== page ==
A new exhibition at the Reggia di Venaria, curated by Andrea Merlotti and me, brings two extraordinary works in exceptional condition from the Vatican collections to the Baroque palace northwest of Turin. In Leonardo’s Shadow: Tapestries and Ceremonies at the Papal Court (until 18 June) reveals the 16th-century tapestry of Leonardo’s Last Supper and the papal throne canopy of Clement VII.
A copy of Leonardo’s 1494-98 mural painting in the refectory of Santa Maria delle Grazie in Milan, the tapestry is woven entirely from gold- and silver-covered silk. It arrived in Rome in 1533 as a gift from King Francis I of France to Pope Clement VII on the occasion of the wedding between the pontiff’s niece, Caterina de’ Medici, and Henry of Valois, the second son of the king. Their union sealed the strategic alliance between the papacy and the “most Christian king” of the French against the Holy Roman Emperor and king of Spain, Charles V, whose mutinous troops had sacked Rome only a few years earlier.
Around the same time, the canopy was woven on commission from Clement VII (or perhaps already from Leo X) by the renowned Brussels tapestry-maker Pieter Van Aelst, whose workshop had already delivered the famous Raphael tapestries for the Sistine Chapel, based on cartoons by the talented students of Raphael, Perino del Vaga and Giovanni da Udine.
The two tapestries came to be associated with one of the most important ceremonies of Holy Week, the washing of feet. The exhibition recreates the traditional setting of the Holy Thursday ritual in the majestic Ducal Room of the Vatican Apostolic Palace and later at St Peter’s, where the ceremony was relocated in the 19th century to accommodate the increasingly large crowds. In imitation of Christ washing the disciples’ feet before his crucifixion, the pope washed the feet of 13 priests beneath the shadow of the tapestry of the Last Supper, an important Eucharistic symbol, which was mounted on the wall together with the canopy of Clement VII.
The ceremony’s called for special robes in fine white woollen cloth for the priests, symbolically known as “apostles”, whose feet were washed and who received small bunches of fresh flowers and two medals, one in gold and the other in silver.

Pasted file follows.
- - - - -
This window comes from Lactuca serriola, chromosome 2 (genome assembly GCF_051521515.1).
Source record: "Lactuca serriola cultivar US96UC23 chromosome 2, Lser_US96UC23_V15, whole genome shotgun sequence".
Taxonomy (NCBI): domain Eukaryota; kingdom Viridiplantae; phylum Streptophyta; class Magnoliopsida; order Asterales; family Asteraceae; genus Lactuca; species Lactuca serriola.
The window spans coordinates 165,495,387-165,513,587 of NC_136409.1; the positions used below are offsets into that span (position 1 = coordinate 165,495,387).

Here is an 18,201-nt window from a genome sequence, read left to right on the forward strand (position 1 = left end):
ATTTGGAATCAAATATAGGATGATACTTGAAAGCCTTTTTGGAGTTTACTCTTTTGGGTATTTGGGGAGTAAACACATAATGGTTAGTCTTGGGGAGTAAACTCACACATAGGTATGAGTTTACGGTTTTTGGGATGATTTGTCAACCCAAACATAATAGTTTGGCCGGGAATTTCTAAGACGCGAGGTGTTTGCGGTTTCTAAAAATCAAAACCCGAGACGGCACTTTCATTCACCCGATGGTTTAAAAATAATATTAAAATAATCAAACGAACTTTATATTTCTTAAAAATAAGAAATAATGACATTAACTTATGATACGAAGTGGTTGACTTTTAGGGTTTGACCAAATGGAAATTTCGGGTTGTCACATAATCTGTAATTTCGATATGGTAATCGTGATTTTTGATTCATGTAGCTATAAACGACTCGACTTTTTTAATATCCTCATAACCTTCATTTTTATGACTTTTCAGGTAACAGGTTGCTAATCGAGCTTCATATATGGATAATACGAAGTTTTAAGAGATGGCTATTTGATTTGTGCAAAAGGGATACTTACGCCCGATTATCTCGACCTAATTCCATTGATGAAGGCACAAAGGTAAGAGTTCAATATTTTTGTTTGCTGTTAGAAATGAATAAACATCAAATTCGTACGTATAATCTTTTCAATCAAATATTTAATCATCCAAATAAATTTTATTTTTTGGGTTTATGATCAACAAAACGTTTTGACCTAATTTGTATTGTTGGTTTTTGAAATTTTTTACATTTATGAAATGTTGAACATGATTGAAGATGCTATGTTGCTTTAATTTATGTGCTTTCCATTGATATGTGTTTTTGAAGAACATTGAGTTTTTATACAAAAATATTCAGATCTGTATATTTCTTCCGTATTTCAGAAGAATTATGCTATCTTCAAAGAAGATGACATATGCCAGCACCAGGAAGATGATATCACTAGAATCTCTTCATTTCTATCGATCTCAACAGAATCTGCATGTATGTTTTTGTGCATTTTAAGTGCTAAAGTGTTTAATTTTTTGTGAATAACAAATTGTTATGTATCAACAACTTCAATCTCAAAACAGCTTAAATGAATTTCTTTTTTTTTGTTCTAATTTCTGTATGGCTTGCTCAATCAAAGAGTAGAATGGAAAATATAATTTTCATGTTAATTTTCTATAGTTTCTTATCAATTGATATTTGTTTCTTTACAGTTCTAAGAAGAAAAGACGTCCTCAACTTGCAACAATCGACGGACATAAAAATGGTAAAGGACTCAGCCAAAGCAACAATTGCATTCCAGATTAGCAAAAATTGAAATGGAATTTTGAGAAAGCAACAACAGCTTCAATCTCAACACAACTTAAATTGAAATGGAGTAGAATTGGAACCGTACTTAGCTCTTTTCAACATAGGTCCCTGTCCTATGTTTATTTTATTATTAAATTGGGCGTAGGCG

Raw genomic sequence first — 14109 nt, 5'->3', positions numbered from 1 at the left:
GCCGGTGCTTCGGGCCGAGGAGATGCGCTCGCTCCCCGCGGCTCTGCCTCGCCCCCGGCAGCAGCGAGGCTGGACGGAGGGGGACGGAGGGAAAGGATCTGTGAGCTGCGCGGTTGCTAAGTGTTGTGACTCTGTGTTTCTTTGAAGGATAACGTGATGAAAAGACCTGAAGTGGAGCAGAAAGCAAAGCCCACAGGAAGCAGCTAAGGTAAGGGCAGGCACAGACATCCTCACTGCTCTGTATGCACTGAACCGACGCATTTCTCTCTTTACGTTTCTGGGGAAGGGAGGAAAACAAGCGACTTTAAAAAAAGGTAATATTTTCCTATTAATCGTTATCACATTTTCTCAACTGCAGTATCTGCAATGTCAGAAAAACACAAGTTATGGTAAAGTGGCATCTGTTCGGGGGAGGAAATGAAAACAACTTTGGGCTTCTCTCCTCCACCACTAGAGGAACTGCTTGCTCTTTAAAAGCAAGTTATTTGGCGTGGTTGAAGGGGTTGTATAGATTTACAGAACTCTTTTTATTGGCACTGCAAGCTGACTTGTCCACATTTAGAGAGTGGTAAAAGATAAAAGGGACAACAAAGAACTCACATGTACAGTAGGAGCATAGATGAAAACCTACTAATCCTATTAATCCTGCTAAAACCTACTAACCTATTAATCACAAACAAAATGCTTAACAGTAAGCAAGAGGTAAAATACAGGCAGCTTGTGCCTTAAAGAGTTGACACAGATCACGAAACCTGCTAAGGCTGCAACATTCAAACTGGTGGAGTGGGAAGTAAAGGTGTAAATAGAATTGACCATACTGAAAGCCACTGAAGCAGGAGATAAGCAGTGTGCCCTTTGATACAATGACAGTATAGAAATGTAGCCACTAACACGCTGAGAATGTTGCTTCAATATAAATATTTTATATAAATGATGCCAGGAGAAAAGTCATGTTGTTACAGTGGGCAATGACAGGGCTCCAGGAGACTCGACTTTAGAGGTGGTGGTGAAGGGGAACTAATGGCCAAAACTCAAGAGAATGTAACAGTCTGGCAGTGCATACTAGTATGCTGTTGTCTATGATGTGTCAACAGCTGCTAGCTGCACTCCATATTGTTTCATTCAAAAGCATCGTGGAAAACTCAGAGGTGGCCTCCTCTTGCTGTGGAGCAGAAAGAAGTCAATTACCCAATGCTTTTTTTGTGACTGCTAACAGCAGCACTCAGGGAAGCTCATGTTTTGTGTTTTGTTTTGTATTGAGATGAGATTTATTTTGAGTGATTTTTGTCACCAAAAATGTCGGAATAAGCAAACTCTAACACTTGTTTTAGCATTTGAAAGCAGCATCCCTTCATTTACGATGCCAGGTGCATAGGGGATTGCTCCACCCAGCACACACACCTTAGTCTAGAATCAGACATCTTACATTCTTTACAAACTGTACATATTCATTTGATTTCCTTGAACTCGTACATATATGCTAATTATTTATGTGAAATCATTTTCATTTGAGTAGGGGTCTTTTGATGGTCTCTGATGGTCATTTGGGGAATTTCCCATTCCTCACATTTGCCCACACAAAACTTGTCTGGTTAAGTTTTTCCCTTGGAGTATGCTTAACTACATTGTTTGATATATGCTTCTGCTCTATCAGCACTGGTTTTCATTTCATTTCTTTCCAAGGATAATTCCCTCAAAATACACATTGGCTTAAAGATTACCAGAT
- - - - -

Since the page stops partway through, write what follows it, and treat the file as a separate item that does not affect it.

Venaria Reale is showing four rare 18th-century paintings of this solemn rite on loan from the Museo di Roma and the Villa Lagarina Diocesan Museum, together with two previously unexhibited drawings from the Vatican Museums and a selection of 19th-century lithographs. The ceremony was followed by a banquet—represented in the exhibition by paintings and woodcuts—that was served by the pope himself and decorated with sugar sculptures.
The washing of feet attracted a large audience, which also included princes and rulers. Cardinals, sovereigns and nobles imitated the pope’s gesture in the hospice of the Santissima Trinità dei Pellegrini church in Rome. This spirit of emulation quickly spread to the most important European courts where, as some of the works in the exhibition demonstrate, Catholic sovereigns repeated the ceremony in the presence of tapestries or paintings depicting the Last Supper.
Charles Felix, duke of Savoy, wanted to install a copy of Leonardo’s Last Supper in the Royal Palace of Turin to get as close as possible to the papal ceremony he had witnessed in Rome and the original biblical episode—recalled in the show by a beautiful Gobelins tapestry from the Palazzo del Quirinale, as well as jugs and basins from the Turin palace and the Vatican’s Office of Liturgical Celebrations.
The exhibition tells the story of this important moment in the New Testament and its visible expression in a ritual ceremony that was forged over the centuries.
• Alessandra Rodolfo is an art historian and curator in charge of the department of 17th- and 18th-century art and of the department of tapestries and textiles at the Vatican Museums
• In Leonardo’s Shadow: Tapestries and Ceremonies at the Papal Court, Reggia di Venaria Reale, near Turin, until 18 June